Until she tried this indoor cycling class at Absolute Cycle Singapore Estelle Low used to dread cycling of any kind.
Ciara Williams is one of the US’s leading rhythm cycling instructors.
I’m a cycling coward – whether it’s cycling outdoors or indoors. You see, I didn’t learn how to cycle properly as a kid. Growing up, I thought all bicycles had four wheels, like the toy bike I had at home with two big wheels plus two small ones on the side to help you stabilise. And that cycling was as easy as running. Boy, I was wrong.
Encouraged by my then boyfriend and now husband, who’s a cycling enthusiast, I got my ﬁrst taste of proper cycling at 21. And I was petriﬁed. With the best intentions, he told me to just keep pedalling, go fast to avoid wobbliness, and always look ahead and be conﬁdent, as if I was driving a car.
With no prior experience, I did just that on a two-wheeler, going up and down for 20 minutes in East Coast Park. I didn’t fall, but the trauma I felt suggested that I might as well have. I didn’t know how to brake properly (I still don’t!), and I had trouble steering the bike to avoid crashing into people.
Whizzing past seasoned cyclists, joggers, skaters, playful kids and walkers with dogs at a respectable speed of 15kmh, as if I was a legit cyclist... That was easily the most frightful 20 minutes of my life!
Though I survived my maiden cycle, deep down inside I knew I was a fraud. I couldn’t help envisioning the accidents that could have happened if I hadn’t stopped to let others pass. It also didn’t help that
I’d heard horror stories about people crashing their heads (and dying) after jam-braking while going downhill. Plus, cycling was literally a pain in the ass. Besides feeling sore in my wrists, my butt cheeks got so numb and achy, that I kept thinking that all cyclists must be masochists.
All this led me to avoid cycling altogether – until indoor cycling or spinning became a thing. The bike is in a ﬁxed position and there’s no need to worry about balance; all you have to do is pedal. To adjust the intensity, you turn up or down the resistance. If you’re tired, you can even rest on the bike without pedalling.
To a non-cyclist like me, spinning seemed like a perfectly safe option. After all, being at Shape has me trying out one ﬁtness activity after another. In the name of work, I’ve gone for multiple spinning classes with mostly loud music, strobe lights, and hyperactive instructors.
Every time, my bum hurt from the unforgivingly hard seat, and I couldn’t understand why I had to pedal on a stationary bike when there were so many other great cardio exercises to do. The mindless pedalling made me wish I was running on the treadmill instead.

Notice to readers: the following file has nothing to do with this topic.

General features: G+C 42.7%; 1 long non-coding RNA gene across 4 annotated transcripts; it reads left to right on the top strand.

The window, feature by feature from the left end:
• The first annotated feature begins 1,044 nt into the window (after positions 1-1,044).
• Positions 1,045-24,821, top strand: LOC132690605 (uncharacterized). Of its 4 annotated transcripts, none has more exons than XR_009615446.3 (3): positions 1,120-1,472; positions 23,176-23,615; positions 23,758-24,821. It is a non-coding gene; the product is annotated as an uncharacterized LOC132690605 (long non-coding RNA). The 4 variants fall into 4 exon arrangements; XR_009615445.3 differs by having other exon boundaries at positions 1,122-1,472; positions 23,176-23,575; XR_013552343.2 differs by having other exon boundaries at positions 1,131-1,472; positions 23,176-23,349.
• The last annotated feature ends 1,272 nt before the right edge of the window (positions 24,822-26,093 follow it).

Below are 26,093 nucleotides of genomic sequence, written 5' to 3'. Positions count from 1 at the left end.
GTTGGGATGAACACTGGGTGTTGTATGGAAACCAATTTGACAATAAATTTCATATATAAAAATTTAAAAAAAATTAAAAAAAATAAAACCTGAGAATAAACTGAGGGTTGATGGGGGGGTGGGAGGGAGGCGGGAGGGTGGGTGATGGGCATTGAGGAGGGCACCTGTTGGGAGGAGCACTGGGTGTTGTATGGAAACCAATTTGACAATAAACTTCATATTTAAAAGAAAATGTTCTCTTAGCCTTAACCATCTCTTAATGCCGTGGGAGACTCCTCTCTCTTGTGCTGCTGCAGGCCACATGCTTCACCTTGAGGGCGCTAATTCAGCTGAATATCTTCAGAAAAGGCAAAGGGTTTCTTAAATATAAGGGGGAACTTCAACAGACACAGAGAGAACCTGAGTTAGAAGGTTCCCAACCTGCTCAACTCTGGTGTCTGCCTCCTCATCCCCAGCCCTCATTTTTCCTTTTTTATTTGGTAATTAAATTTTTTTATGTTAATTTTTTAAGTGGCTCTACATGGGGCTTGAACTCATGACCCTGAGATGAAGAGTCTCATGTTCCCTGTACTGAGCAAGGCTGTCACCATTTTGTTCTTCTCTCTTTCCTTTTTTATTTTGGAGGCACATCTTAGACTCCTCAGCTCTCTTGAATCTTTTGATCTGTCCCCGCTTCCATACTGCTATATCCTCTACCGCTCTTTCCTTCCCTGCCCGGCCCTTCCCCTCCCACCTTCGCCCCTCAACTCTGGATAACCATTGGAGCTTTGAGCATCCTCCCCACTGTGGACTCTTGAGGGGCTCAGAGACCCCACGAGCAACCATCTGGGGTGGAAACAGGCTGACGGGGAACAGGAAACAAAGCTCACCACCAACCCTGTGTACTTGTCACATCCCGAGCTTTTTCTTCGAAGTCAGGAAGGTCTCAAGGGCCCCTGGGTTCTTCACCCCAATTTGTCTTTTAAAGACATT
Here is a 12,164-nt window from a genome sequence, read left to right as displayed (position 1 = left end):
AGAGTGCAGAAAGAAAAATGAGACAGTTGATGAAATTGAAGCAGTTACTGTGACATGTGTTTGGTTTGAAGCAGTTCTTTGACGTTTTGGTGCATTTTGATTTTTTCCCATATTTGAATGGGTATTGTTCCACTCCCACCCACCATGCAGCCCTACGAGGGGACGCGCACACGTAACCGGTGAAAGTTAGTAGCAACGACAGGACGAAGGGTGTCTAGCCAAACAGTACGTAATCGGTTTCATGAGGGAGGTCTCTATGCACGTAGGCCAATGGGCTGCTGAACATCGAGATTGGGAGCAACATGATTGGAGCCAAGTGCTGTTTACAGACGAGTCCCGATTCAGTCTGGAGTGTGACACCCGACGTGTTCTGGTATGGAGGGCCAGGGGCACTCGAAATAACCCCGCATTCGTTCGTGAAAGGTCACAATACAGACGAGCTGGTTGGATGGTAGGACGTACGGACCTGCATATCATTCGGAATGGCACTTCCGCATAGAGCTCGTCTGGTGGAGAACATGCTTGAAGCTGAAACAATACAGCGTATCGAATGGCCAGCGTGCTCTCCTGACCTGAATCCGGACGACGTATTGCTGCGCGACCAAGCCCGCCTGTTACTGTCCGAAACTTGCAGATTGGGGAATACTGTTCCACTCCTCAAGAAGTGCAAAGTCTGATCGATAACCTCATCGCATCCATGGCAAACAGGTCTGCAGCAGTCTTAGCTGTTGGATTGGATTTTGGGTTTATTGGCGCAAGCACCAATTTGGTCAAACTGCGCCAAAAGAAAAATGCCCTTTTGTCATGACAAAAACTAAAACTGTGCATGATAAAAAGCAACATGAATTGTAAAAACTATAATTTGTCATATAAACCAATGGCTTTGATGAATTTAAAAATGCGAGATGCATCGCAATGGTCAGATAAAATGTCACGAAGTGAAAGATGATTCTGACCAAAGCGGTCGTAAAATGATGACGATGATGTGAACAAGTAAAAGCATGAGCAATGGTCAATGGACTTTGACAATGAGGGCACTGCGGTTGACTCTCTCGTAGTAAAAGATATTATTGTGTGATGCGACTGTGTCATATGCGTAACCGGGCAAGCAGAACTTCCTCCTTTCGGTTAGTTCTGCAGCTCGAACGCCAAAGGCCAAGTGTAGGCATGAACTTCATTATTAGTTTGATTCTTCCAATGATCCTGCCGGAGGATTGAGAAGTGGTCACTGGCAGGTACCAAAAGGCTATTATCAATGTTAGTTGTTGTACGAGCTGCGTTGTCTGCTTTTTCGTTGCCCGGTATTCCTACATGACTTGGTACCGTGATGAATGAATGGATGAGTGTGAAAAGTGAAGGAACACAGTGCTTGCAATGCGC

Estelle and Zarelda (right) from Shape took a sweaty picture with instructor Ciara after the class.
But this class was different.
None of those classes made me want to spin again, until I tried Absolute Cycle Singapore’s rhythm cycling class. Touted as the ﬁrst “real” rhythm cycling studio here, Absolute Cycle promised a unique indoor cycling experience where you cycle to the beat of music, with hand and body movements thrown in. Comprising 11 heart-pumping songs, the routine switches between fat burn, endurance, metabolic conditioning and high-intensity interval training, while working different muscle groups.
Obviously, I brought my scepticism along when I went for the media class trial. But within minutes, I was sold. Instructor Ciara Williams won me over with her grooviness and infectious energy. She was lively and charismatic in the most genuine way. And she had a melodic yet commanding voice that made me sit up.
The ﬁrst 15 minutes was spent adjusting the bike seat and handlebar. As a guide, the seat should be at hip height, in line with the top of your hip bones. And the handlebar should be roughly at the same level as the seat, about one forearm’s length away from the seat.
Then came 45 minutes of rhythm cycling. The class kicked off with EDM tunes which required us to pedal at a moderate pace. As the songs switched to house music and then hip hop, we had to match our pedalling speed with the increasing tempo.
The club-like atmosphere will make you forget you’re on a stationary bike.
Who dances on a bike, right?
At the peak of each track, Ciara had us standing and pedalling, and then rocking our hips back and forth to the beat while holding onto the handlebar. There were other moves too, like shoulder sways and push-ups. To enhance the mood, she even switched the lighting, from disco red to electric blue to neon green. It felt just like clubbing!
What seemed weird at ﬁrst – who dances on a bike? – became fun as I immersed myself in the music and followed Ciara’s cues. I glanced around and saw that everyone else was having their party moment too, moving like no one was watching.
Towards the end of the class, we were asked to pick up the 1kg dumbbells nearby and then Ciara led us through multiple quick reps to work the biceps and triceps.
In an ordinary class, I would have been groaning from the monotony, and perhaps trying to sneak some rest in. Instead, I found myself getting hyped up by the catchy songs – so much that I didn’t want to stop moving my arms as long as the music was playing. Burning muscles, be damned!
Forty-ﬁve minutes passed by too quickly. When the normal lights came back on, everyone, including Shape editor Zarelda was soaked in sweat. Strangely, we all started laughing and chattering as though we’d just had a team-bonding session. My ﬁrst thought: That wasn’t too bad. I don’t mind doing this rhythm cycling thing again, even with a sore butt.
Absolute Cycle Singapore is located at #02-01 OUE Downtown Gallery (tel: 6220-2688). For ﬁrst-timers, rates start from $45 for two classes. Visit absolutecyclesingapore.com for more info.
PHOTOS ABSOLUTE CYCLE SINGAPORE